I’m a 22-year-old, 6-foot-2-inch, 205 pound, athletic male. I play rugby, have been in wild land fires and have moved to a foreign country by myself. Not a lot of things frighten me, but one thing I am afraid of is horror movies.
Unless you count when I watched “Jurassic Park” in sixth grade, I have never seen a scary film. Not even when “Scream” was a must-see in middle school did I dare venture to the theatre to witness some guy in a mask terrifying attractive young girls with creepy phone calls.
And the only reason I know that much of the plot is because I watched the Wayan brother’s comedy “Scary Movie,” and someone explained the parody to me.
I haven’t always been this way. In second grade, I always wanted to rent “Jason” and “Freddy Cougar” movies, but my mom wouldn’t let me.
“Go watch them with your dad,” she would say. She must have known there was no way my father was letting his 8-year-old son and 6-year-old daughter watch those films.
You would think horror movies would have sort of a “forbidden fruit” appeal to me, but they don’t. By the time I was old enough to rent scary movies without my parents’ permission, I was more interested in making myself laugh then being afraid to turn out the lights when it was time to go to sleep. I’ll admit I’m just plain afraid to watch the latest Stephen King novel-based film in theatres or on DVD.
I know horror movies are fake, and they’re supposed to offer a good thrill, but something about watching a psychotic doll that kills people (“Chucky”), or a schizophrenic clown that can drag people down drains (“IT”), doesn’t seem entertaining to me. I honestly have trouble understanding why anyone would purposely want to scare themselves. Doesn’t life offer enough situations that provide real scare value?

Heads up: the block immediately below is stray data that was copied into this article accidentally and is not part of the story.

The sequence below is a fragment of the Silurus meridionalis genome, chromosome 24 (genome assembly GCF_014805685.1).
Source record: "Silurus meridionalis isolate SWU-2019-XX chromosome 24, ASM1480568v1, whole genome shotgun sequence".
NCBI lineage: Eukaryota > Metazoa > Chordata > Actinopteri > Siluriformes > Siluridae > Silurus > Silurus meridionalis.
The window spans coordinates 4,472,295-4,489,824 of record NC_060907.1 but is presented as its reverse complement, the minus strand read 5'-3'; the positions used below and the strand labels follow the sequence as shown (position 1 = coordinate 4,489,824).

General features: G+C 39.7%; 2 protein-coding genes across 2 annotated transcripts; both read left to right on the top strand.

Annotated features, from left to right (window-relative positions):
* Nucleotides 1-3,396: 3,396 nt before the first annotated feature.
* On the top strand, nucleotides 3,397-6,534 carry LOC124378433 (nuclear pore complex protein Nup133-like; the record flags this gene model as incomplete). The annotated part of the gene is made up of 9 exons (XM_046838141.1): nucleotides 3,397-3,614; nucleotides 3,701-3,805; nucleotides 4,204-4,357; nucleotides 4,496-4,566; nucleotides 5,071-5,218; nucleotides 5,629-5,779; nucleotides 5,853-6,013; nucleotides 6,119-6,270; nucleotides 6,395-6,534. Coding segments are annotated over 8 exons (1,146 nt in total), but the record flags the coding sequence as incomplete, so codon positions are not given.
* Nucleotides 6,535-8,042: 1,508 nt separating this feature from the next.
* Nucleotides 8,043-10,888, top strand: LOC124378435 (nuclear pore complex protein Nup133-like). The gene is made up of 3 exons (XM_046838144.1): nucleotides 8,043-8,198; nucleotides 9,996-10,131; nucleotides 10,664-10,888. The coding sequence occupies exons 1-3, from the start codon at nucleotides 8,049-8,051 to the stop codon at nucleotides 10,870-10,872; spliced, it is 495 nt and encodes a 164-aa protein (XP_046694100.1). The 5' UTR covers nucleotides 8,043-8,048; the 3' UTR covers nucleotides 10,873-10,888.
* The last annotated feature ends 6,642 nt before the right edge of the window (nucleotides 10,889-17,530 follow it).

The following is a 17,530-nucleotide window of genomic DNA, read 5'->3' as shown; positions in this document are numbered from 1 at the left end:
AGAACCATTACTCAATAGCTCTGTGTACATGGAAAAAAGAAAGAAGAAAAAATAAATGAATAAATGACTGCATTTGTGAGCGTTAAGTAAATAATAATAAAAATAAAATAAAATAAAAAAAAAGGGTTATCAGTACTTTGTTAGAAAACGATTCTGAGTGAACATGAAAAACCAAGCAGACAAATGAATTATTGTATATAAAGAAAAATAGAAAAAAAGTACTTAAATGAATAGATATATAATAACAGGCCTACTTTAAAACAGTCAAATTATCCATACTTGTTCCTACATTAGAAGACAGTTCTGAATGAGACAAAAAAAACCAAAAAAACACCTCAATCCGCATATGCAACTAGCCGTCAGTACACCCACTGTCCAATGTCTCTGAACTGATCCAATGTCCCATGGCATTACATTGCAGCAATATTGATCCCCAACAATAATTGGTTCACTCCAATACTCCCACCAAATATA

I’ll go head-to-head with a 250-pounder running at me on the rugby field, and although it may be frightening, I’ll do my best to bring him to the ground.
I could see smoke columns rising from the forests and helicopters flying overhead, dropping water on trees, and that might make my heart race, but I’ll keep on marching and do my part to put out the fire.
I’ll board a plane departing to the other side of the planet, without having any idea of when I’m coming back and not knowing a single person in the far-off country. And even though that may make my stomach churn, I’ll buckle my seat belt and go through with it anyway.
I will not, however, risk developing some type of phobia over the latest horror flick.